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Posts Tagged ‘Paul Miller’

I’m fond of a bit of Marivaux, though there’s been a bit of a famine of late. This early 18th century French playwright wasn’t as highly regarded as the more earnest Racine or the more grandly comedic Moliere in his day, but contemporary British audiences have rather taken to his perfectly formed minimalist romantic comedies, and there were some 37 of them over 50 years (I’ve only seen four!). This one was last seen (I think) at the NT 24 years ago, titled The Game of Love & Chance, a translation by Neil Bartlett, who was partly responsible for rekindling interest in Marivaux. This is a translation by the late John Fowles, set in Jane Austen’s Regency England, workshopped by the NT nine years before that, but not staged until now.

It’s a simple but intricate plot. The father’s of Sylvia and Richard have arranged for them to meet in the hope they will become a match, but it’s not an arranged marriage. With her father’s agreement, Sylvia decides to swap roles with her maid Louisa so that she can observe Richard’s character, but unbeknown to her, Richard has decided to do the same with his manservant Brass. Sylvia’s father knows of Richard’s plan as his dad wrote and informed him, and her brother Martin is now in the know too. It unfolds like a dance of love over ninety minutes until we have not one, but two, happy couples. It’s got bags of charm and there isn’t a wasted moment.

Paul Miller’s in the round production has great pace, with no props to slow down scene changes. Simon Daw’s simple but elegant design comprises a lamp and flower ceiling feature, an illuminated floor and sky painted canvases on each side. All six performances are excellent, with Ashley Zhangazha & Dorothea Myer-Bennett as Richard and Sylvia and Claire Lams & Keir Charles as Louisa and Brass. It never outstays its welcome and you leave the theatre with a warm glow.

Lovely to see Marivaux again. Lets hope it starts another reawakening of interest.

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Pomona

Well if this is part of new AD Paul Miller’s plan to shake up the Orange Tree, he’s certainly succeeding. Like the Hampstead audience and Wildfire last week, the OT regulars were visibly hating this play (something that’s hard to avoid with them on all sides). It remains to be seen if a new audience replaces them; Friday night was far from full, despite excellent reviews.

It’s hard to describe because I didn’t fully unravel it. We appear to be in the future. Zeppo, a man in underpants and parka, claims to own most of Manchester, including the inner city island of Pomona with only one way in and mysterious goings on. Ollie is looking for her lost sister. Charlie, who is obsessed with covering the world with his sperm (!), is hosting role play parties that no-one attends, except Keaton. There’s organ and baby harvesting and other incomprehensible events. If there was an intelligible story, I didn’t find it.

They’ve created a square swimming pool-like pit with a drain in the middle, and the action takes place in and around it. The trouble with this is that if you’re downstairs and not in the front row, the sight-lines are dreadful and you have to stretch and turn and even then you miss stuff completely. The lighting and sound create the atmosphere of the piece and the performances are fine. I just couldn’t engage with it and it was a very long 100 minutes without an interval.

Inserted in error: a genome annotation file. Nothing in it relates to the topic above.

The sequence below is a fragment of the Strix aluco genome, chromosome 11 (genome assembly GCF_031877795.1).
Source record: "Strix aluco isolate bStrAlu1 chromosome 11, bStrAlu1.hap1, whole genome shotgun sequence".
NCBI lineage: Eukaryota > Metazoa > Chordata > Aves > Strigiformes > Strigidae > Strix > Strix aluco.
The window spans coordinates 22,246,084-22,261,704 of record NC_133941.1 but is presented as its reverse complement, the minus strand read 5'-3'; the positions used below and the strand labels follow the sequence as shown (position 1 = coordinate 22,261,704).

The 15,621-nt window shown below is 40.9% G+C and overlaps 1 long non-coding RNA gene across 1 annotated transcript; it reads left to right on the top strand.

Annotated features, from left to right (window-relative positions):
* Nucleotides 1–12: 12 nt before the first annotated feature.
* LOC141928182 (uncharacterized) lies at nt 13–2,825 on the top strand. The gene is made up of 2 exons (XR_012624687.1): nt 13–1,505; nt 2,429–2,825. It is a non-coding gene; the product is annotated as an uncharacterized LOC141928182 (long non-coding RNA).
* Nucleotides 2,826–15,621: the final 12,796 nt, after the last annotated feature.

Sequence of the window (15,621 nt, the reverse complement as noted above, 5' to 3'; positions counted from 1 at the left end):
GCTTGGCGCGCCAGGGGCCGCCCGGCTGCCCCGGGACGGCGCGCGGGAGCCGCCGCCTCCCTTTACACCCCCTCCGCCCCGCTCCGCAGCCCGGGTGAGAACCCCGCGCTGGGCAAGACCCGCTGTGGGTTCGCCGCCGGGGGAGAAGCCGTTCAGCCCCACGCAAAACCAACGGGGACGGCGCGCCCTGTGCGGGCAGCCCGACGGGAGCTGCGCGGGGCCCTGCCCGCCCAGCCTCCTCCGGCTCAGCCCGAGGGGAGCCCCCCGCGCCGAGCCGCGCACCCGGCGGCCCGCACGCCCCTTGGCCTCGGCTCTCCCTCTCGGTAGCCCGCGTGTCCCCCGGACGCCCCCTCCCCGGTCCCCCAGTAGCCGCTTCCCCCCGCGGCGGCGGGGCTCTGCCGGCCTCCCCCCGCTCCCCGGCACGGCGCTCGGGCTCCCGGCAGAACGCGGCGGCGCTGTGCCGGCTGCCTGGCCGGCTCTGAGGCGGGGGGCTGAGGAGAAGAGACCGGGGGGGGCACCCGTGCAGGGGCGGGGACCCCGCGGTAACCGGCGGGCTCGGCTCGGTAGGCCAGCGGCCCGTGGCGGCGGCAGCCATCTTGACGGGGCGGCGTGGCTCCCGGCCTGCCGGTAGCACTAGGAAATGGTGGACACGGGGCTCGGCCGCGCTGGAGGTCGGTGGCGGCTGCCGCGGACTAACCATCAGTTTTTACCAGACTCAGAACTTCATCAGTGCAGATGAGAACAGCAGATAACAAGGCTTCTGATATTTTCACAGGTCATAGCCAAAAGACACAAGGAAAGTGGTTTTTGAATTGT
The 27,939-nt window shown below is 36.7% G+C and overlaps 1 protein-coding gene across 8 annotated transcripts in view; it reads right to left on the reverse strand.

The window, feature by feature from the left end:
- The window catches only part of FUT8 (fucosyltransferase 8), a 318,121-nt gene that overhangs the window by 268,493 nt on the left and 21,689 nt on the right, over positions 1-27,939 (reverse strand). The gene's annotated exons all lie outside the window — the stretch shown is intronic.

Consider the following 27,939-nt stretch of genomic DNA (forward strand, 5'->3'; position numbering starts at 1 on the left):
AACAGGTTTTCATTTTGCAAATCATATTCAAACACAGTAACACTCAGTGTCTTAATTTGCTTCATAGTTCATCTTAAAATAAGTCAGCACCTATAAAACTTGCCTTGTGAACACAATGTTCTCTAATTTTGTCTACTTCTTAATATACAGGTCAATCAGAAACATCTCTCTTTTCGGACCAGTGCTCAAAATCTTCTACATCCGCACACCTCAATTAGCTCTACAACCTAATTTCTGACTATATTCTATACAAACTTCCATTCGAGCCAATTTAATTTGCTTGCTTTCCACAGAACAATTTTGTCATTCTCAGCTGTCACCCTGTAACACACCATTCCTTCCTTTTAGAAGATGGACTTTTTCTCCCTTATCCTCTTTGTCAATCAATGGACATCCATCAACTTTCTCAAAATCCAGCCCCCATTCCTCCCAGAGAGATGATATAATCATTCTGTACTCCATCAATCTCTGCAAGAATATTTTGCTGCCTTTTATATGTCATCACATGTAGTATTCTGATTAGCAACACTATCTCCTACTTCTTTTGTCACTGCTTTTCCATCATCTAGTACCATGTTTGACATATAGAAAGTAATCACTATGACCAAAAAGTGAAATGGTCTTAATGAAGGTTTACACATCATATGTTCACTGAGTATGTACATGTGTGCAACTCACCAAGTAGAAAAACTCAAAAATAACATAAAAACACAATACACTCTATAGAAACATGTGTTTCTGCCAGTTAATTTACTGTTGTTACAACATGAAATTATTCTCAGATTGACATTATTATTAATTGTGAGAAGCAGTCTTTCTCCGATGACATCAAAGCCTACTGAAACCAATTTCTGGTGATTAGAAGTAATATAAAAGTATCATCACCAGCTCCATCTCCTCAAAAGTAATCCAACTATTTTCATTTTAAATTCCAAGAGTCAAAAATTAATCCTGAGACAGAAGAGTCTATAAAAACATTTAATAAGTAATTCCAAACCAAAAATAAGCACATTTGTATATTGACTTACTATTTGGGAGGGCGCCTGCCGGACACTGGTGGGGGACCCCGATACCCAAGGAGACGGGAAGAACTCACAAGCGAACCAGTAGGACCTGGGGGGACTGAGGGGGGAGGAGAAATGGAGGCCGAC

I’m sure it means more to someone younger, and in particular to a gamer, but it certainly doesn’t have universal appeal. I couldn’t help thinking about the Almeida’s Mr. Burns. I was outraged when they lost their Arts Council grant and I admire Paul Millers intentions, but it seems to me this might be running before they can walk, far too radical at the beginning of a transition – I’m not even sure Richmond will ever be the place for the cutting edge.

Not for me, I’m afraid.

 

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The catch-up continues with this revival of Michael Frayn’s 9-year-old play (only 9?!) about Germany in the cold war and in particular the infiltration of Chancellor Willy Brandt’s office by a spy from the east and the relationship that develops between them. It’s not as dry as it sounds!

There aren’t many (any?) plays set in Germany in the cold war, so on that level it proves a fascinating insight into the time, but it’s the evolution of the relationship that is the most fascinating thing about it. Brandt and Gunter Guillaume are drawn to one another and become good friends, which gives the deceit and betrayal so much more impact.

It might sound odd, but I found the longer first half slow and less engaging, yet the story seemed rushed. The second half, as the deception is revealed, is a cracker though. Simon Daw’s design loses the first four rows of the stalls to provide more intimacy but perhaps too much extra space for director Paul Miller to consider in his staging. I was hugely impressed by an unrecognisable Aiden McArdle as Gunter and found Patrick Drury captured the man-of-the-people charisma of Willy. There isn’t a weak link in the suporting cast of eight actors (all men!).

It’s great to see something from Daniel Evans’ regional powerhouse in Sheffield finding its way to London (but why not Othello or Company?!) and it was well worth taking another look at one of Frayn’s best plays.

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